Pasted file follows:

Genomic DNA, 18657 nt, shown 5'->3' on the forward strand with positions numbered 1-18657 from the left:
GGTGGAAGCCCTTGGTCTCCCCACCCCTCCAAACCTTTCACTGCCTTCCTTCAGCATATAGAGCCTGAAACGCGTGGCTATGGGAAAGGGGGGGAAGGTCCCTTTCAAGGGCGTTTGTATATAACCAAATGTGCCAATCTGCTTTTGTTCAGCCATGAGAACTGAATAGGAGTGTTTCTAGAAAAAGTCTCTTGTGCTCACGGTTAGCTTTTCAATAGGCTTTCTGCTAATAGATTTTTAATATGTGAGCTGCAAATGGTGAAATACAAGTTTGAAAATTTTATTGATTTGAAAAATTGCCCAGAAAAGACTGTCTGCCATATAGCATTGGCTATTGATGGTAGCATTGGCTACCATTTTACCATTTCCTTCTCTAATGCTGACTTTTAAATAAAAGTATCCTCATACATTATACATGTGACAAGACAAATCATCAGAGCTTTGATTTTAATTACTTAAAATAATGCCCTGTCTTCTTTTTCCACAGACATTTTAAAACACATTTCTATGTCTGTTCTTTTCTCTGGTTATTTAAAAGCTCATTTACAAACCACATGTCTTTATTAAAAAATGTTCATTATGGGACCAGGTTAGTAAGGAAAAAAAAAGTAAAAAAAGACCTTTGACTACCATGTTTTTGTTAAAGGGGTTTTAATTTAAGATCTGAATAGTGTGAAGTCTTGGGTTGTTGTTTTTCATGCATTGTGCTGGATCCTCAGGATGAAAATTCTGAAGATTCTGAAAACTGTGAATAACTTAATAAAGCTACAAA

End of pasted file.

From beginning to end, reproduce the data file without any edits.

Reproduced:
Genomic DNA, 18657 nt, shown 5'->3' on the forward strand with positions numbered 1-18657 from the left:
GGTGGAAGCCCTTGGTCTCCCCACCCCTCCAAACCTTTCACTGCCTTCCTTCAGCATATAGAGCCTGAAACGCGTGGCTATGGGAAAGGGGGGGAAGGTCCCTTTCAAGGGCGTTTGTATATAACCAAATGTGCCAATCTGCTTTTGTTCAGCCATGAGAACTGAATAGGAGTGTTTCTAGAAAAAGTCTCTTGTGCTCACGGTTAGCTTTTCAATAGGCTTTCTGCTAATAGATTTTTAATATGTGAGCTGCAAATGGTGAAATACAAGTTTGAAAATTTTATTGATTTGAAAAATTGCCCAGAAAAGACTGTCTGCCATATAGCATTGGCTATTGATGGTAGCATTGGCTACCATTTTACCATTTCCTTCTCTAATGCTGACTTTTAAATAAAAGTATCCTCATACATTATACATGTGACAAGACAAATCATCAGAGCTTTGATTTTAATTACTTAAAATAATGCCCTGTCTTCTTTTTCCACAGACATTTTAAAACACATTTCTATGTCTGTTCTTTTCTCTGGTTATTTAAAAGCTCATTTACAAACCACATGTCTTTATTAAAAAATGTTCATTATGGGACCAGGTTAGTAAGGAAAAAAAAAGTAAAAAAAGACCTTTGACTACCATGTTTTTGTTAAAGGGGTTTTAATTTAAGATCTGAATAGTGTGAAGTCTTGGGTTGTTGTTTTTCATGCATTGTGCTGGATCCTCAGGATGAAAATTCTGAAGATTCTGAAAACTGTGAATAACTTAATAAAGCTACAAA